Mick Fanning was already a household name in pro surfing by 2015, but he became an absolute legend that year when he fought off a shark attack by punching the shark in the nose. Now he is ready to call it a career.

The 36-year-old Australian known as “White Lightning” says he needs a “fresh challenge” and will retire after the Rip Curl Pro Bells Beach event, which runs from March 28-April 8 in Australia.

“The tour has given me so much, but I need a fresh challenge,” he wrote on Instagram. “I still love the game but can’t find the motivation and dedication required to compete for world titles anymore. I will be competing at the opening event at home on the Gold Coast and then wrapping things up at the Rip Curl Pro.”

Fanning, winner of three world titles, added that he would be “keeping a close eye on things. I’m so proud of our sport and the way it continues to evolve. The performance level on the Championship Tour and the Big Wave Tour is remarkable. I can’t wait to watch it all go down as one of the sport’s biggest fans. I’m also looking forward to evolving my own surfing in new ways, visiting unfamiliar places and taking on different experiences.”

Fanning had at least two brushes with sharks, with the 2015 encounter in Jeffreys Bay, South Africa, caught on live TV. Video of the incident has been viewed more than 25 million times on YouTube.

He admitted that he was just “waiting for the teeth to come at me” as he fought off the shark and as he and fellow competitor Julian Wilson waited to be picked up by World Surfing League officials.

“I was just sitting there. I was just about to start moving, and then I felt something grab, got stuck in my leg rope,” he said, sounding remarkably relaxed (via WSL video). “I instantly just jumped away, and then it just kept coming at my board. I was kicking and screaming.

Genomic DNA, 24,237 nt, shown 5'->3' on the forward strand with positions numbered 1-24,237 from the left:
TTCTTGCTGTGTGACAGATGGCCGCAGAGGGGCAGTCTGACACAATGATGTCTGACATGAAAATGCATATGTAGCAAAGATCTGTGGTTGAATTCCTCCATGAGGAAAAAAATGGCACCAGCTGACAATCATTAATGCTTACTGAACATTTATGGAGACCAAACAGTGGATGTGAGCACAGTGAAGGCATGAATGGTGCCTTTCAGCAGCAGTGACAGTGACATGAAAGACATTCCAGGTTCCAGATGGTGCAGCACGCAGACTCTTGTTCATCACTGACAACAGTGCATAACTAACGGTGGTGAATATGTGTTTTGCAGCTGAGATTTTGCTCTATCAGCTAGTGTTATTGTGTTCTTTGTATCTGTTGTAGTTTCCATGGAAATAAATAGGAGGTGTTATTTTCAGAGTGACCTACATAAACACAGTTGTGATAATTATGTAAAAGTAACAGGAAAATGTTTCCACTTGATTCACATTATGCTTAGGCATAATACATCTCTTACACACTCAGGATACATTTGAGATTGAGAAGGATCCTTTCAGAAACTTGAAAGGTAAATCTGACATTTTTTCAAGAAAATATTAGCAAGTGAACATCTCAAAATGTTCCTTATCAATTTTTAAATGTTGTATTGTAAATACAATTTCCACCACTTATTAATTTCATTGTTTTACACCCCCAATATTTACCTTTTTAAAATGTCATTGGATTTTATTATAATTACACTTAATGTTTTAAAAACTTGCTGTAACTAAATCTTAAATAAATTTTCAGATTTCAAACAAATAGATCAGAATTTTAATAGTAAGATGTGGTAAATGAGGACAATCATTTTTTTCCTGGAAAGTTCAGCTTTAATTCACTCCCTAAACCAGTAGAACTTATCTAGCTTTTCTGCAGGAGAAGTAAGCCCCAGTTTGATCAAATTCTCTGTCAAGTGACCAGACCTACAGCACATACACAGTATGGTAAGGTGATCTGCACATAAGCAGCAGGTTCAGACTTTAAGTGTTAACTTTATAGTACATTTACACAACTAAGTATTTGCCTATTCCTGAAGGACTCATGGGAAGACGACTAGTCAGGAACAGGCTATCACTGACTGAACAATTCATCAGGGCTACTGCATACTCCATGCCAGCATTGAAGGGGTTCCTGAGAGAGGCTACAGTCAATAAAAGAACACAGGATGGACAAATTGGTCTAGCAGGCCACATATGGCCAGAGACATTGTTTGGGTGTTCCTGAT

“I just saw fins. I didn’t see the teeth. I was waiting for the teeth to come at me as I was swimming. I punched it in the back.”

Fanning explained that he was being pulled under by his leg rope and, when that broke, he “started swimming and screaming.” From the safety of a boat, he later added, “I just can’t believe it. I’m just tripping. … To walk away from that, I’m just so stoked.”

He reduced his schedule for a bit after that, admitting that the experience was an “emotional, mental trauma.” He returned to a full schedule in 2017; that year, he and another surfer were pulled from the water after another shark was sighted in the same area, known for its popularity with sharks.

“That is huge,” Fanning said when he saw footage of the shark. “Look at that thing. That thing is a beast. At least they saw this one. I am glad they got us out of the water. Those things are just submarines, however long they are, the roundness of them as well … they are big, big beasts.”

Fanning apologized for the toll his heart-stopping encounters took on family, friends and fans. “People at home, I’m sorry to put you through it,” he said in 2017. “I don’t try to put myself in danger any more. I think I’ve been in that situation a few too many times. But I feel really safe.”

Fanning’s decision means he will miss out when surfing becomes an Olympic sport in Tokyo in 2020.

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